Collecting and sharing all things Canadian, Canadiana—and the accompanying Canadiana Héritage—is a cross between an online database and digital archive intended to further the ‘digitization, access, and discoverability of Canada’s documentary history.’ With a catalogue containing sixty million pages of material spanning the seventeenth to twentieth centuries, scholars and educators will have no shortage of material to consult on every aspect of Canada’s past.
Before exploring the collections, it would perhaps be helpful to point out that while Canadiana Online and Canadiana Hèritage exist on the same platform managed by the Canadian Research Knowledge Network (CRKN)/Réseau Canadien de Documentation pour la Recherche (RCDR), they are actually two distinct databases whose collections are maintained separately. It is unclear why the two are separate considering the shared DNA of the projects and the fact that they use the same infrastructure but it is nevertheless good to keep in mind that a thorough search for materials requires visitors to go through each separately as the search function does not encompass both at the same time. Canadiana Online contains three collections: ‘Monographs’ which collects full-length texts either published in Canada, on Canada, or by Canadian authors; ‘Serials’ which contains periodicals, newspapers, magazines, journals, directories, and reports from public and private institutions; and ‘Government Publications’ which features pre-1920 federal, provincial, and colonial government records as well as relevant records from France and Britain. Canadiana Hèritage has considerably more records under its umbrella and consequently has five collections: ‘Genealogy’ which contains family records, property registries, and other associated documentation; ‘Aboriginal History’ which primarily consists of documents about government (mis)management of Aboriginal affairs, ‘Government Documents’ drawn from various departments, government-owned corporations, and agencies; ‘Military History’ which features extensive records from Canada’s military institutions and their exploits in war and peace; and ‘Landmark Papers’ which catalogues the private papers of Canada’s most prominent individuals and organisations.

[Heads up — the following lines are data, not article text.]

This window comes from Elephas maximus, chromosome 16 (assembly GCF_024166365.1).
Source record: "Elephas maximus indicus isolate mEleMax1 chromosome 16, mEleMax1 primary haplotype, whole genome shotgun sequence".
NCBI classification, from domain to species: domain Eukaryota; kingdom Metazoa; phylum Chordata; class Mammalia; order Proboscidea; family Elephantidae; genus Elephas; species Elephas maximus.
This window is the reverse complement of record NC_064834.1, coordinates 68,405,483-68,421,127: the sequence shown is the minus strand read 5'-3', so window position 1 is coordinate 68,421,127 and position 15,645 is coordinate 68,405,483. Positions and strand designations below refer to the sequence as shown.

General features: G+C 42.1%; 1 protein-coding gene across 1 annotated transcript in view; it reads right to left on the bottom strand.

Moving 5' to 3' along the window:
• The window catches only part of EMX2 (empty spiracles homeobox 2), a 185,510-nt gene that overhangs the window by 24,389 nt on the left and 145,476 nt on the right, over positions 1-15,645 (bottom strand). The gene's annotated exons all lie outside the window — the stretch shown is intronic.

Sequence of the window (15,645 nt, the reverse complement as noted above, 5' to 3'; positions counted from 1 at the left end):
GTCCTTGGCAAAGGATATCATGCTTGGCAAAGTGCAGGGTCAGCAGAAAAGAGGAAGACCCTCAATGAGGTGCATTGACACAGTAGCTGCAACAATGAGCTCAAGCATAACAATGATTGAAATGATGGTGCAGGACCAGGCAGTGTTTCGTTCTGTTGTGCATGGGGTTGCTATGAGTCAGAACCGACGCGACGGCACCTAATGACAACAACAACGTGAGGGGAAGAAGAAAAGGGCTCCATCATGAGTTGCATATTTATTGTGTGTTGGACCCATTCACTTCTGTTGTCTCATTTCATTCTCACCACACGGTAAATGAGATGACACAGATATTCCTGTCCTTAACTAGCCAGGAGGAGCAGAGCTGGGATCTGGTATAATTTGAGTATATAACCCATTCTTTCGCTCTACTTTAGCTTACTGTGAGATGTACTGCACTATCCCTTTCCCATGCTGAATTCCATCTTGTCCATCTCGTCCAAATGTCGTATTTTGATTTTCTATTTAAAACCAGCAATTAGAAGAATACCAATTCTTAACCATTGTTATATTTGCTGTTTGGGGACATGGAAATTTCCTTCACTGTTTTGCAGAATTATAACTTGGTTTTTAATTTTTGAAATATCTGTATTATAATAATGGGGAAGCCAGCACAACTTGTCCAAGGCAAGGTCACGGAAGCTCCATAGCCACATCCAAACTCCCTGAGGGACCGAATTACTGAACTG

Zooming out to examine the website itself, both Canadiana Online and Canadiana Hèritage are available in both English and French and have clean and easily navigable user interfaces underpinned by a sizeable search bar on the front page. Alongside the search bar, the home page also features the collections themselves, giving visitors a variety of options on how to browse or search through the collection(s). To switch between the two databases, you only need to click on the ‘Hèritage’ or ‘Canadiana’ button (depending on which you initially access) at the menu on the top-right corner. The navigation bar also features an ‘About’ button that takes readers to an external site that explains the history of Canadiana as a broader project of collection, a ‘CRKN’ button which links to the CRKN’s own website, and ‘Contact Us’ which provides the relevant contact details as well as a contact form.
Educators are spoilt for choice in terms of options for the classroom. As Canadiana Online and Canadiana Hèritage are massive repositories of Canadian archival records, they can go through and find relevant primary source materials to set as compulsory or supplementary readings in courses on Canadian or settler-colonial history. They can also set the databases as part of a written assessment, getting students to go through the available documents themselves to find sources for an essay or term paper. For more advanced classes, there is also the option of an archival research exercise or activity, getting students to search or browse through the databases in search of something specific to teach them core skills in historical research.
Though the two are somewhat confusingly and inconveniently separated, this does not detract from the usefulness and value of Canadiana Online and Canadiana Hèritage as catalogues of all things Canadian. They carry on the valuable work of digitising the extensive collections held by archives and libraries across Canada, making these records increasingly accessible to a wider public than ever previously possible.